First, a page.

By Ian Cory
Thank you for getting in touch! I’m glad to hear that you read my Eluvium review and thought highly enough of it to send your own music in for similar treatment. As someone relatively new to the music criticism game (I’m just now entering my second year) I’m still very flattered every time a musician reaches out to me for my thoughts on their work. Of course, as a musician myself, I understand that there’s a bit more of a cynical side to the self promotion game, but I’d like to continue this review under the assumption that there is a degree of mutual respect and interest in each other’s work. Also, I’d like to apologize for being so late to the draw on this. According to your bandcamp By The Third Sea was released in September and it is now January. This means that the hype-building period and my chance to be timely with my content have long since passed us by. Again, I’m sorry. However, it seems like I won’t look too behind the times for writing about By The Third Sea, as no one else has written about it in any real capacity. In fact, the only writing I could find about your music other than your own was a single sentence on a photography blog four pages deep into google. I don’t bring this up to belittle you, after all everyone starts somewhere and I’m certainly not racking up all that many hits myself, but to make a larger point about why I’m having trouble writing about your album.
I believe there are two fundamental approaches to music criticism. On one side there is the impulse to introduce new music to listeners, to expand horizons, to essentially act as journalists breaking new content. These critics tend to go to a lot of local shows, scroll deep into bandcamp and keep their ears to ground. The other approach is to analyze and discuss music that readers are already aware of and make them see it in a different light. This isn’t so much of a dividing line as a continuum; plenty of writers do both, sometimes within the same review, because ultimately the intent is the same: to reveal something new to the reader, either in the unknown or the familiar. That said, if I were to place myself in one camp or the other, I would probably fall into the latter. I like to think about why people feel the way they do about established or rising artists. I like challenging misconceptions, or exploring how an album fits into a larger context. And here’s where I’ve been having trouble with By The Third Sea. All I really have to go off of for this album is your email, your bandcamp, and that cover of a Sigur Ros song on the Guitar World forum (nice job with the vocals on that by the way).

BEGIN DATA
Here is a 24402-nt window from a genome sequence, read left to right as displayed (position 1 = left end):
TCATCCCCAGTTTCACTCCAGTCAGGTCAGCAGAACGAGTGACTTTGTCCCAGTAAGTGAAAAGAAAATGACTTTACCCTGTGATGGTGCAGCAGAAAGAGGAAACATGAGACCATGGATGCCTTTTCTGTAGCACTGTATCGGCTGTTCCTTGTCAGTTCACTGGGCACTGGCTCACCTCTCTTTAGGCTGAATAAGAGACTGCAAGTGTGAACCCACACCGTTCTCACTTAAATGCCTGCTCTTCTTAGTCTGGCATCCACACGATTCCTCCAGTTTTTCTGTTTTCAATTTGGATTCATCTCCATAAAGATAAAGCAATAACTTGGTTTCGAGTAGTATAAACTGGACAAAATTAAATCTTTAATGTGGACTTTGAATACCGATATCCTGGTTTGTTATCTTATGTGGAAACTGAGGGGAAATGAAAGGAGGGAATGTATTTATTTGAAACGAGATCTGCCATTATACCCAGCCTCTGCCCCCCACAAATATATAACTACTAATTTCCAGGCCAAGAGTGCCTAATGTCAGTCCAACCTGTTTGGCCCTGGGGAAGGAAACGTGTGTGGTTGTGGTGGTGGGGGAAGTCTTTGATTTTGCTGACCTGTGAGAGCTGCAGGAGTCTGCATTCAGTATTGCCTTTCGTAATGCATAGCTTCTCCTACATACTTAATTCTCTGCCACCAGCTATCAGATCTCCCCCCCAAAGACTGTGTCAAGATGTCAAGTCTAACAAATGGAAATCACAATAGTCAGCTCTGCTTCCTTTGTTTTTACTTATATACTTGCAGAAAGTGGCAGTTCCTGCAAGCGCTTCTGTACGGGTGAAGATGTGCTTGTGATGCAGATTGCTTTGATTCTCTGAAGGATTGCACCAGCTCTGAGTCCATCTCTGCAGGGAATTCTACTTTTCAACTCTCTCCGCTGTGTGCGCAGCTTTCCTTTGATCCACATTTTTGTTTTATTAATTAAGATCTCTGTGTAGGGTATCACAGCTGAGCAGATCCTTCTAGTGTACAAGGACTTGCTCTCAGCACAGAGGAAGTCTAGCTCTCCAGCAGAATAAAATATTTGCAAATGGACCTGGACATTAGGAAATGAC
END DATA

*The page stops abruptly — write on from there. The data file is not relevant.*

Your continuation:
There are some problems with By The Third Sea however, namely a lack in confidence in the ability of the music to speak for itself. There are several moments on the record where found sounds and samples are tacked on to the beginnings and ends of tracks, and while most of them are totally benign, they are generally pretty redundant. Listeners can already tell from the tones of the record, and the album name itself, that By The Third Sea is supposed to evoke nature and water. Adding sounds of rain or waves crashing on a shore may make your intentions clearer, but it does so at the risk of being too overbearing. It’s more important in this style of music to let the listener make their own associations instead of trying to cram your own images down their throat. And then there’s your sampling George W Bush talking about training Iraqi police in the otherwise dream like “Ballad In Em.” I suppose there might be a language barrier here, but this is a completely baffling choice. Nothing said in the sample is particularly evocative of the mood of the track, but its also far too mundane and lacking in drama to be effective as a contrast to the music itself.
I say all of this not to make you feel bad for your creative decisions but to encourage you to think harder about your work, and in doing so, improve it. I think you’ve got a great ear for tones and a strong sense of melody, you just need to learn to have faith in your own music, and maybe work on stepping outside of the shadow of your influences. I’m legitimately curious to see what you release from here on out, so be sure to keep in touch.